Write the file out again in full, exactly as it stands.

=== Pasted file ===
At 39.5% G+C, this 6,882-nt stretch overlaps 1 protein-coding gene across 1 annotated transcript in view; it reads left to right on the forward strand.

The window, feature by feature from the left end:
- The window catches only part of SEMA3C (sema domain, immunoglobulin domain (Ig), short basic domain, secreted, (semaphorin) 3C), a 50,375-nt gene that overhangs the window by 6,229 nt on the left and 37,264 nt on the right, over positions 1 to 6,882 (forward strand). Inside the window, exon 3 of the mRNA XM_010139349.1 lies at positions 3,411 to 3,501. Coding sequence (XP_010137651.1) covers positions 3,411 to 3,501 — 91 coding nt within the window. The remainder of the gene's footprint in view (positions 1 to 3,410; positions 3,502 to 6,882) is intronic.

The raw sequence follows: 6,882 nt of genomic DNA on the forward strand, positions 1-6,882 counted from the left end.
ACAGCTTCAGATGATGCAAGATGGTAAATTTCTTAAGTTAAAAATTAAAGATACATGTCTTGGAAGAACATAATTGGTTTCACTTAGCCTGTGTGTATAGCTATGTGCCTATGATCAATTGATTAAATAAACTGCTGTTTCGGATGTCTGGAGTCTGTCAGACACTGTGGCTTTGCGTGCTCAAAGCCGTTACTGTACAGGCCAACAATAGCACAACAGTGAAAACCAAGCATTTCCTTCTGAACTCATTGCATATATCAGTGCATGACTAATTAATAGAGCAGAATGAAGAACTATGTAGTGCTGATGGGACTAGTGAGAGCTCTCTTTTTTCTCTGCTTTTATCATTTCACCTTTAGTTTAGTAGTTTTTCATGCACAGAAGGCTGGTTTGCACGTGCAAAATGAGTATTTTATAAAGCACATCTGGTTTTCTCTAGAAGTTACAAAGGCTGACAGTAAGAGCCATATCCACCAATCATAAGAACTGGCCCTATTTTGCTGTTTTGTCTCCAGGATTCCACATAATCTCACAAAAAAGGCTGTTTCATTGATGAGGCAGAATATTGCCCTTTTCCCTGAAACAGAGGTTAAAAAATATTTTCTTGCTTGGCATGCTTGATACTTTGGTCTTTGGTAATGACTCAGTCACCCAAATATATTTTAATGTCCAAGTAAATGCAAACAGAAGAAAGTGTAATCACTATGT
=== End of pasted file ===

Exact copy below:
At 39.5% G+C, this 6,882-nt stretch overlaps 1 protein-coding gene across 1 annotated transcript in view; it reads left to right on the forward strand.

The window, feature by feature from the left end:
- The window catches only part of SEMA3C (sema domain, immunoglobulin domain (Ig), short basic domain, secreted, (semaphorin) 3C), a 50,375-nt gene that overhangs the window by 6,229 nt on the left and 37,264 nt on the right, over positions 1 to 6,882 (forward strand). Inside the window, exon 3 of the mRNA XM_010139349.1 lies at positions 3,411 to 3,501. Coding sequence (XP_010137651.1) covers positions 3,411 to 3,501 — 91 coding nt within the window. The remainder of the gene's footprint in view (positions 1 to 3,410; positions 3,502 to 6,882) is intronic.

The raw sequence follows: 6,882 nt of genomic DNA on the forward strand, positions 1-6,882 counted from the left end.
ACAGCTTCAGATGATGCAAGATGGTAAATTTCTTAAGTTAAAAATTAAAGATACATGTCTTGGAAGAACATAATTGGTTTCACTTAGCCTGTGTGTATAGCTATGTGCCTATGATCAATTGATTAAATAAACTGCTGTTTCGGATGTCTGGAGTCTGTCAGACACTGTGGCTTTGCGTGCTCAAAGCCGTTACTGTACAGGCCAACAATAGCACAACAGTGAAAACCAAGCATTTCCTTCTGAACTCATTGCATATATCAGTGCATGACTAATTAATAGAGCAGAATGAAGAACTATGTAGTGCTGATGGGACTAGTGAGAGCTCTCTTTTTTCTCTGCTTTTATCATTTCACCTTTAGTTTAGTAGTTTTTCATGCACAGAAGGCTGGTTTGCACGTGCAAAATGAGTATTTTATAAAGCACATCTGGTTTTCTCTAGAAGTTACAAAGGCTGACAGTAAGAGCCATATCCACCAATCATAAGAACTGGCCCTATTTTGCTGTTTTGTCTCCAGGATTCCACATAATCTCACAAAAAAGGCTGTTTCATTGATGAGGCAGAATATTGCCCTTTTCCCTGAAACAGAGGTTAAAAAATATTTTCTTGCTTGGCATGCTTGATACTTTGGTCTTTGGTAATGACTCAGTCACCCAAATATATTTTAATGTCCAAGTAAATGCAAACAGAAGAAAGTGTAATCACTATGT